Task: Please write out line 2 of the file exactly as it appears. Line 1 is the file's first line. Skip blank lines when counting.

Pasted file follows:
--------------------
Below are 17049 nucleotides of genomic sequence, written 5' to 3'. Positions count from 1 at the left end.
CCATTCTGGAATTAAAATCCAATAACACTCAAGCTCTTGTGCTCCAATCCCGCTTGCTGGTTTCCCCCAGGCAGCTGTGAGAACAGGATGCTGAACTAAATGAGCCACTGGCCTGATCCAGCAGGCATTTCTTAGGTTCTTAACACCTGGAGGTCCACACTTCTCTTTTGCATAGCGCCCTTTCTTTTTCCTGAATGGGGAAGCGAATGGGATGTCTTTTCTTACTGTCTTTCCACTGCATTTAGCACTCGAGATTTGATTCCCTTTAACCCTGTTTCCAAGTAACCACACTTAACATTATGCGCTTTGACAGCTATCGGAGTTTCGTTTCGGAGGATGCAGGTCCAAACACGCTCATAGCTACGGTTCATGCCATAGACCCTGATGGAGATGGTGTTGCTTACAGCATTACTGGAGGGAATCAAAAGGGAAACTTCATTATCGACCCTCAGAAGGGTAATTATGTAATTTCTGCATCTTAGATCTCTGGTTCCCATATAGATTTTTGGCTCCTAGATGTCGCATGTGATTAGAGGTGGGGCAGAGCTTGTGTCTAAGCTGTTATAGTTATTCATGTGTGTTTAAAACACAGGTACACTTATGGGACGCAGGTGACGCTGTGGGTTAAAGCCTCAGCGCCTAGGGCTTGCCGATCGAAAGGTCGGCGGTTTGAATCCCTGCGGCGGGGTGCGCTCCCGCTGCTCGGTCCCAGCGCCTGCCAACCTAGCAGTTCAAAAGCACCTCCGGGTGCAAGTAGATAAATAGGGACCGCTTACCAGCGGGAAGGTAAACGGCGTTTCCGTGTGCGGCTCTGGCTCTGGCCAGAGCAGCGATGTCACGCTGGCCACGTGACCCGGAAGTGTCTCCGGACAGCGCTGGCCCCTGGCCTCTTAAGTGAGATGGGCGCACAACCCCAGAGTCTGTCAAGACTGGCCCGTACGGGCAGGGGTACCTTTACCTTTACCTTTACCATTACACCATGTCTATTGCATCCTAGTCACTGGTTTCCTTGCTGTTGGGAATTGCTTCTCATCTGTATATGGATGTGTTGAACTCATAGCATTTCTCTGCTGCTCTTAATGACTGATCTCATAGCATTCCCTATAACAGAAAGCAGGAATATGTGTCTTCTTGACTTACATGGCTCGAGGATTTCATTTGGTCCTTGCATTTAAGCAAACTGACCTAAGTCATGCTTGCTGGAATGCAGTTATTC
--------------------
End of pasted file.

CCATTCTGGAATTAAAATCCAATAACACTCAAGCTCTTGTGCTCCAATCCCGCTTGCTGGTTTCCCCCAGGCAGCTGTGAGAACAGGATGCTGAACTAAATGAGCCACTGGCCTGATCCAGCAGGCATTTCTTAGGTTCTTAACACCTGGAGGTCCACACTTCTCTTTTGCATAGCGCCCTTTCTTTTTCCTGAATGGGGAAGCGAATGGGATGTCTTTTCTTACTGTCTTTCCACTGCATTTAGCACTCGAGATTTGATTCCCTTTAACCCTGTTTCCAAGTAACCACACTTAACATTATGCGCTTTGACAGCTATCGGAGTTTCGTTTCGGAGGATGCAGGTCCAAACACGCTCATAGCTACGGTTCATGCCATAGACCCTGATGGAGATGGTGTTGCTTACAGCATTACTGGAGGGAATCAAAAGGGAAACTTCATTATCGACCCTCAGAAGGGTAATTATGTAATTTCTGCATCTTAGATCTCTGGTTCCCATATAGATTTTTGGCTCCTAGATGTCGCATGTGATTAGAGGTGGGGCAGAGCTTGTGTCTAAGCTGTTATAGTTATTCATGTGTGTTTAAAACACAGGTACACTTATGGGACGCAGGTGACGCTGTGGGTTAAAGCCTCAGCGCCTAGGGCTTGCCGATCGAAAGGTCGGCGGTTTGAATCCCTGCGGCGGGGTGCGCTCCCGCTGCTCGGTCCCAGCGCCTGCCAACCTAGCAGTTCAAAAGCACCTCCGGGTGCAAGTAGATAAATAGGGACCGCTTACCAGCGGGAAGGTAAACGGCGTTTCCGTGTGCGGCTCTGGCTCTGGCCAGAGCAGCGATGTCACGCTGGCCACGTGACCCGGAAGTGTCTCCGGACAGCGCTGGCCCCTGGCCTCTTAAGTGAGATGGGCGCACAACCCCAGAGTCTGTCAAGACTGGCCCGTACGGGCAGGGGTACCTTTACCTTTACCTTTACCATTACACCATGTCTATTGCATCCTAGTCACTGGTTTCCTTGCTGTTGGGAATTGCTTCTCATCTGTATATGGATGTGTTGAACTCATAGCATTTCTCTGCTGCTCTTAATGACTGATCTCATAGCATTCCCTATAACAGAAAGCAGGAATATGTGTCTTCTTGACTTACATGGCTCGAGGATTTCATTTGGTCCTTGCATTTAAGCAAACTGACCTAAGTCATGCTTGCTGGAATGCAGTTATTC